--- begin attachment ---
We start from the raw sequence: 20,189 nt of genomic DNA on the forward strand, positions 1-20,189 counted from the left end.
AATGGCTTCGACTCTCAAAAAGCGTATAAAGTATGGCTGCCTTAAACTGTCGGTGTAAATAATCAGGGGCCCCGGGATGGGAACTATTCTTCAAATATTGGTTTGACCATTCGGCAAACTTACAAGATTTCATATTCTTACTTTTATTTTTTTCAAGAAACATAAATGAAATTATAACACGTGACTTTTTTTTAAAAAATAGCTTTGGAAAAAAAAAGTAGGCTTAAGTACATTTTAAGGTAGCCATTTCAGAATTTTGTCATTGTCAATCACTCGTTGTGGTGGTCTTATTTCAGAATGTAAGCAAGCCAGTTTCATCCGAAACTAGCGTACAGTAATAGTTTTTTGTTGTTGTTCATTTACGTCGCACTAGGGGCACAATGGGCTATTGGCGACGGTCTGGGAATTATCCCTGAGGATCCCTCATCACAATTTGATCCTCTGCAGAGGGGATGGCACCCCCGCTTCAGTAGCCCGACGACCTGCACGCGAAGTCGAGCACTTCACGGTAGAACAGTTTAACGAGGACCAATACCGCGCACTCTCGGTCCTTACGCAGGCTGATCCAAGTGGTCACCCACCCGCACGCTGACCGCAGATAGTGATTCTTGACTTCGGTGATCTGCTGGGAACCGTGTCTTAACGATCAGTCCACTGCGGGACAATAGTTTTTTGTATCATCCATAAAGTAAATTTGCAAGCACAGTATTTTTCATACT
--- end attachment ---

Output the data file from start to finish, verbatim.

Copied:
We start from the raw sequence: 20,189 nt of genomic DNA on the forward strand, positions 1-20,189 counted from the left end.
AATGGCTTCGACTCTCAAAAAGCGTATAAAGTATGGCTGCCTTAAACTGTCGGTGTAAATAATCAGGGGCCCCGGGATGGGAACTATTCTTCAAATATTGGTTTGACCATTCGGCAAACTTACAAGATTTCATATTCTTACTTTTATTTTTTTCAAGAAACATAAATGAAATTATAACACGTGACTTTTTTTTAAAAAATAGCTTTGGAAAAAAAAAGTAGGCTTAAGTACATTTTAAGGTAGCCATTTCAGAATTTTGTCATTGTCAATCACTCGTTGTGGTGGTCTTATTTCAGAATGTAAGCAAGCCAGTTTCATCCGAAACTAGCGTACAGTAATAGTTTTTTGTTGTTGTTCATTTACGTCGCACTAGGGGCACAATGGGCTATTGGCGACGGTCTGGGAATTATCCCTGAGGATCCCTCATCACAATTTGATCCTCTGCAGAGGGGATGGCACCCCCGCTTCAGTAGCCCGACGACCTGCACGCGAAGTCGAGCACTTCACGGTAGAACAGTTTAACGAGGACCAATACCGCGCACTCTCGGTCCTTACGCAGGCTGATCCAAGTGGTCACCCACCCGCACGCTGACCGCAGATAGTGATTCTTGACTTCGGTGATCTGCTGGGAACCGTGTCTTAACGATCAGTCCACTGCGGGACAATAGTTTTTTGTATCATCCATAAAGTAAATTTGCAAGCACAGTATTTTTCATACT